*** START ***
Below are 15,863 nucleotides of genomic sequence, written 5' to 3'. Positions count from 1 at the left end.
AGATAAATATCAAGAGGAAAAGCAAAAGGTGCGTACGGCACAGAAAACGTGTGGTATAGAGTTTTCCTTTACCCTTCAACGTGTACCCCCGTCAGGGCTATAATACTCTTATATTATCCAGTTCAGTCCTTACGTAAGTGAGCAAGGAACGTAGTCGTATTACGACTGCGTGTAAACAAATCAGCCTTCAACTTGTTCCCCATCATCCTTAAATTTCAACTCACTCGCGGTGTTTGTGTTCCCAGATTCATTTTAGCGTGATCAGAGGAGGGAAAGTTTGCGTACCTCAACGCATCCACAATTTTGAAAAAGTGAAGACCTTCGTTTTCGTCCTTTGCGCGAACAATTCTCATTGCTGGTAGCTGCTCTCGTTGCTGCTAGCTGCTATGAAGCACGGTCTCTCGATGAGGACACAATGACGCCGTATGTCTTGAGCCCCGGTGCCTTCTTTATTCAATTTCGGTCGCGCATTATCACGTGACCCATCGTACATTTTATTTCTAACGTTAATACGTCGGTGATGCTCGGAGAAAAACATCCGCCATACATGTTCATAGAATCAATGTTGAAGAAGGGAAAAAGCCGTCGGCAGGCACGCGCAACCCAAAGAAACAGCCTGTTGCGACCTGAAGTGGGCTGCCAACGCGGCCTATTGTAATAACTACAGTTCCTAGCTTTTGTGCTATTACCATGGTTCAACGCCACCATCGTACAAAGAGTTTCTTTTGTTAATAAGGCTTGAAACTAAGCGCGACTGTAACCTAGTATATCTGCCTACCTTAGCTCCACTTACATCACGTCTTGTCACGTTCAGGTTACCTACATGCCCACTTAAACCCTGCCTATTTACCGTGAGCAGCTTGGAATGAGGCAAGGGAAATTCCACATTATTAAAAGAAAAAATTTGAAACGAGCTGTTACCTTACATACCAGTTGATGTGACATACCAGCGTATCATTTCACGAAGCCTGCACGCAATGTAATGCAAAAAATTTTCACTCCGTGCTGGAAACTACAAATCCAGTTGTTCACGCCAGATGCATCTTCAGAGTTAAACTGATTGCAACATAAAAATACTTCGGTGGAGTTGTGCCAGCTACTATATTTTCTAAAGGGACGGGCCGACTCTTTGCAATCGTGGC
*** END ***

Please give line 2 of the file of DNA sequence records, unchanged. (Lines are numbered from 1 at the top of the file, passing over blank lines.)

AGATAAATATCAAGAGGAAAAGCAAAAGGTGCGTACGGCACAGAAAACGTGTGGTATAGAGTTTTCCTTTACCCTTCAACGTGTACCCCCGTCAGGGCTATAATACTCTTATATTATCCAGTTCAGTCCTTACGTAAGTGAGCAAGGAACGTAGTCGTATTACGACTGCGTGTAAACAAATCAGCCTTCAACTTGTTCCCCATCATCCTTAAATTTCAACTCACTCGCGGTGTTTGTGTTCCCAGATTCATTTTAGCGTGATCAGAGGAGGGAAAGTTTGCGTACCTCAACGCATCCACAATTTTGAAAAAGTGAAGACCTTCGTTTTCGTCCTTTGCGCGAACAATTCTCATTGCTGGTAGCTGCTCTCGTTGCTGCTAGCTGCTATGAAGCACGGTCTCTCGATGAGGACACAATGACGCCGTATGTCTTGAGCCCCGGTGCCTTCTTTATTCAATTTCGGTCGCGCATTATCACGTGACCCATCGTACATTTTATTTCTAACGTTAATACGTCGGTGATGCTCGGAGAAAAACATCCGCCATACATGTTCATAGAATCAATGTTGAAGAAGGGAAAAAGCCGTCGGCAGGCACGCGCAACCCAAAGAAACAGCCTGTTGCGACCTGAAGTGGGCTGCCAACGCGGCCTATTGTAATAACTACAGTTCCTAGCTTTTGTGCTATTACCATGGTTCAACGCCACCATCGTACAAAGAGTTTCTTTTGTTAATAAGGCTTGAAACTAAGCGCGACTGTAACCTAGTATATCTGCCTACCTTAGCTCCACTTACATCACGTCTTGTCACGTTCAGGTTACCTACATGCCCACTTAAACCCTGCCTATTTACCGTGAGCAGCTTGGAATGAGGCAAGGGAAATTCCACATTATTAAAAGAAAAAATTTGAAACGAGCTGTTACCTTACATACCAGTTGATGTGACATACCAGCGTATCATTTCACGAAGCCTGCACGCAATGTAATGCAAAAAATTTTCACTCCGTGCTGGAAACTACAAATCCAGTTGTTCACGCCAGATGCATCTTCAGAGTTAAACTGATTGCAACATAAAAATACTTCGGTGGAGTTGTGCCAGCTACTATATTTTCTAAAGGGACGGGCCGACTCTTTGCAATCGTGGC